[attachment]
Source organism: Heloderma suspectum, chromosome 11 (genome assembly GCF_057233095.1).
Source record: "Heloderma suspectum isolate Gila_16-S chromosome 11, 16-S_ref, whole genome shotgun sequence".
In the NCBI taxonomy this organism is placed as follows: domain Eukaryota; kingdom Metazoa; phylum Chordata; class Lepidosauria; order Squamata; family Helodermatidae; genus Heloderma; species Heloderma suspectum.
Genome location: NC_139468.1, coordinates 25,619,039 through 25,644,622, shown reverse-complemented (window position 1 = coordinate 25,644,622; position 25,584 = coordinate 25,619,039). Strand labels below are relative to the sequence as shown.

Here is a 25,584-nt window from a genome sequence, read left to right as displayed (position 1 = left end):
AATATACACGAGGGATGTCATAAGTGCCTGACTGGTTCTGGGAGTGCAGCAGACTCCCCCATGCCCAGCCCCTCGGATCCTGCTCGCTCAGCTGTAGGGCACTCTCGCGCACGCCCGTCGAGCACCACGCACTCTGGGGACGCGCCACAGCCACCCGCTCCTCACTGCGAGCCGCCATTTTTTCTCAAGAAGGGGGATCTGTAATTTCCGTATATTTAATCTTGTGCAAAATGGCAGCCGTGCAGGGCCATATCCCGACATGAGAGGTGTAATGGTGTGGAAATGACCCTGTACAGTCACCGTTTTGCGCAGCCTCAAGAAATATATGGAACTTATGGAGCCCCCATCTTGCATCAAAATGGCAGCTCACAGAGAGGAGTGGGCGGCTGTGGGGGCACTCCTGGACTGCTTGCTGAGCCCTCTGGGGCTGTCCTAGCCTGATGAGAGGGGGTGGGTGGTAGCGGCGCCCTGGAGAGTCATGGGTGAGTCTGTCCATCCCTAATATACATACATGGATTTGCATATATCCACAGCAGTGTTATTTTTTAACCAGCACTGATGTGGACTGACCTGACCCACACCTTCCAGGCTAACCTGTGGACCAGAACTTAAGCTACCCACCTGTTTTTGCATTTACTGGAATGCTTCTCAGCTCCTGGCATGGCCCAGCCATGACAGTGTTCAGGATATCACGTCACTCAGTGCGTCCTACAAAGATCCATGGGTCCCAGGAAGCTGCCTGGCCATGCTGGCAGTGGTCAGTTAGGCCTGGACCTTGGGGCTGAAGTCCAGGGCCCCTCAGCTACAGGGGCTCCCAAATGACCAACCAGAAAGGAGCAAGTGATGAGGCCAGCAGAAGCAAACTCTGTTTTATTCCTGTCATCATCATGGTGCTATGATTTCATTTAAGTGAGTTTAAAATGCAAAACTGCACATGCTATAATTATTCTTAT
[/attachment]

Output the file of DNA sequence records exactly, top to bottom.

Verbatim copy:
Source organism: Heloderma suspectum, chromosome 11 (genome assembly GCF_057233095.1).
Source record: "Heloderma suspectum isolate Gila_16-S chromosome 11, 16-S_ref, whole genome shotgun sequence".
In the NCBI taxonomy this organism is placed as follows: domain Eukaryota; kingdom Metazoa; phylum Chordata; class Lepidosauria; order Squamata; family Helodermatidae; genus Heloderma; species Heloderma suspectum.
Genome location: NC_139468.1, coordinates 25,619,039 through 25,644,622, shown reverse-complemented (window position 1 = coordinate 25,644,622; position 25,584 = coordinate 25,619,039). Strand labels below are relative to the sequence as shown.

Here is a 25,584-nt window from a genome sequence, read left to right as displayed (position 1 = left end):
AATATACACGAGGGATGTCATAAGTGCCTGACTGGTTCTGGGAGTGCAGCAGACTCCCCCATGCCCAGCCCCTCGGATCCTGCTCGCTCAGCTGTAGGGCACTCTCGCGCACGCCCGTCGAGCACCACGCACTCTGGGGACGCGCCACAGCCACCCGCTCCTCACTGCGAGCCGCCATTTTTTCTCAAGAAGGGGGATCTGTAATTTCCGTATATTTAATCTTGTGCAAAATGGCAGCCGTGCAGGGCCATATCCCGACATGAGAGGTGTAATGGTGTGGAAATGACCCTGTACAGTCACCGTTTTGCGCAGCCTCAAGAAATATATGGAACTTATGGAGCCCCCATCTTGCATCAAAATGGCAGCTCACAGAGAGGAGTGGGCGGCTGTGGGGGCACTCCTGGACTGCTTGCTGAGCCCTCTGGGGCTGTCCTAGCCTGATGAGAGGGGGTGGGTGGTAGCGGCGCCCTGGAGAGTCATGGGTGAGTCTGTCCATCCCTAATATACATACATGGATTTGCATATATCCACAGCAGTGTTATTTTTTAACCAGCACTGATGTGGACTGACCTGACCCACACCTTCCAGGCTAACCTGTGGACCAGAACTTAAGCTACCCACCTGTTTTTGCATTTACTGGAATGCTTCTCAGCTCCTGGCATGGCCCAGCCATGACAGTGTTCAGGATATCACGTCACTCAGTGCGTCCTACAAAGATCCATGGGTCCCAGGAAGCTGCCTGGCCATGCTGGCAGTGGTCAGTTAGGCCTGGACCTTGGGGCTGAAGTCCAGGGCCCCTCAGCTACAGGGGCTCCCAAATGACCAACCAGAAAGGAGCAAGTGATGAGGCCAGCAGAAGCAAACTCTGTTTTATTCCTGTCATCATCATGGTGCTATGATTTCATTTAAGTGAGTTTAAAATGCAAAACTGCACATGCTATAATTATTCTTAT